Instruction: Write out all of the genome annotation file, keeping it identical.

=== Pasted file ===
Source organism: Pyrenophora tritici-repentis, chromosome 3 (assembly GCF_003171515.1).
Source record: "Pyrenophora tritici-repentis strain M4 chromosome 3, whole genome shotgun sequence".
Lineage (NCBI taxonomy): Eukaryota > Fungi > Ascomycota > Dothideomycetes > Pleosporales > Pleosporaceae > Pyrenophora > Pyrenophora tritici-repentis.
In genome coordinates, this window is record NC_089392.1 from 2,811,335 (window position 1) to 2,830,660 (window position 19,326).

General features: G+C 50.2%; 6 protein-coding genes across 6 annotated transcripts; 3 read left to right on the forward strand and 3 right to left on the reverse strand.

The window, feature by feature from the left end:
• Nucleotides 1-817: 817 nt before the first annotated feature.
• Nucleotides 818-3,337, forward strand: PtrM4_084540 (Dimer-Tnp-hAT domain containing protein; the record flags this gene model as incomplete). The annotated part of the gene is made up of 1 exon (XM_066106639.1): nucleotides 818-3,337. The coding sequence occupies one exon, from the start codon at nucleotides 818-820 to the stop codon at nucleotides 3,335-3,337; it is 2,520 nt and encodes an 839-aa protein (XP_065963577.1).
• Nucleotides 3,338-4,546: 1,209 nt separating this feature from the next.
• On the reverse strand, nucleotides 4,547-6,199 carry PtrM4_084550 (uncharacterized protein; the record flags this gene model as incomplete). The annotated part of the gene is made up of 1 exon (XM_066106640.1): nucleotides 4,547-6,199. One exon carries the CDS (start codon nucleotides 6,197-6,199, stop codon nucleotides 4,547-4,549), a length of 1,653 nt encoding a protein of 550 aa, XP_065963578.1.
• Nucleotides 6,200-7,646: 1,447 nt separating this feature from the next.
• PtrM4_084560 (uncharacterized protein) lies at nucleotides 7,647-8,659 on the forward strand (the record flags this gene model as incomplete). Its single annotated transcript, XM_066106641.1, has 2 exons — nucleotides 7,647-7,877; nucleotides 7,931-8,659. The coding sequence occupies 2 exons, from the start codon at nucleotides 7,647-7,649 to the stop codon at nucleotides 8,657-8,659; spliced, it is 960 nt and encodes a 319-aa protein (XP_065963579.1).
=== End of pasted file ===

Source organism: Pyrenophora tritici-repentis, chromosome 3 (assembly GCF_003171515.1).
Source record: "Pyrenophora tritici-repentis strain M4 chromosome 3, whole genome shotgun sequence".
Lineage (NCBI taxonomy): Eukaryota > Fungi > Ascomycota > Dothideomycetes > Pleosporales > Pleosporaceae > Pyrenophora > Pyrenophora tritici-repentis.
In genome coordinates, this window is record NC_089392.1 from 2,811,335 (window position 1) to 2,830,660 (window position 19,326).

General features: G+C 50.2%; 6 protein-coding genes across 6 annotated transcripts; 3 read left to right on the forward strand and 3 right to left on the reverse strand.

The window, feature by feature from the left end:
• Nucleotides 1-817: 817 nt before the first annotated feature.
• Nucleotides 818-3,337, forward strand: PtrM4_084540 (Dimer-Tnp-hAT domain containing protein; the record flags this gene model as incomplete). The annotated part of the gene is made up of 1 exon (XM_066106639.1): nucleotides 818-3,337. The coding sequence occupies one exon, from the start codon at nucleotides 818-820 to the stop codon at nucleotides 3,335-3,337; it is 2,520 nt and encodes an 839-aa protein (XP_065963577.1).
• Nucleotides 3,338-4,546: 1,209 nt separating this feature from the next.
• On the reverse strand, nucleotides 4,547-6,199 carry PtrM4_084550 (uncharacterized protein; the record flags this gene model as incomplete). The annotated part of the gene is made up of 1 exon (XM_066106640.1): nucleotides 4,547-6,199. One exon carries the CDS (start codon nucleotides 6,197-6,199, stop codon nucleotides 4,547-4,549), a length of 1,653 nt encoding a protein of 550 aa, XP_065963578.1.
• Nucleotides 6,200-7,646: 1,447 nt separating this feature from the next.
• PtrM4_084560 (uncharacterized protein) lies at nucleotides 7,647-8,659 on the forward strand (the record flags this gene model as incomplete). Its single annotated transcript, XM_066106641.1, has 2 exons — nucleotides 7,647-7,877; nucleotides 7,931-8,659. The coding sequence occupies 2 exons, from the start codon at nucleotides 7,647-7,649 to the stop codon at nucleotides 8,657-8,659; spliced, it is 960 nt and encodes a 319-aa protein (XP_065963579.1).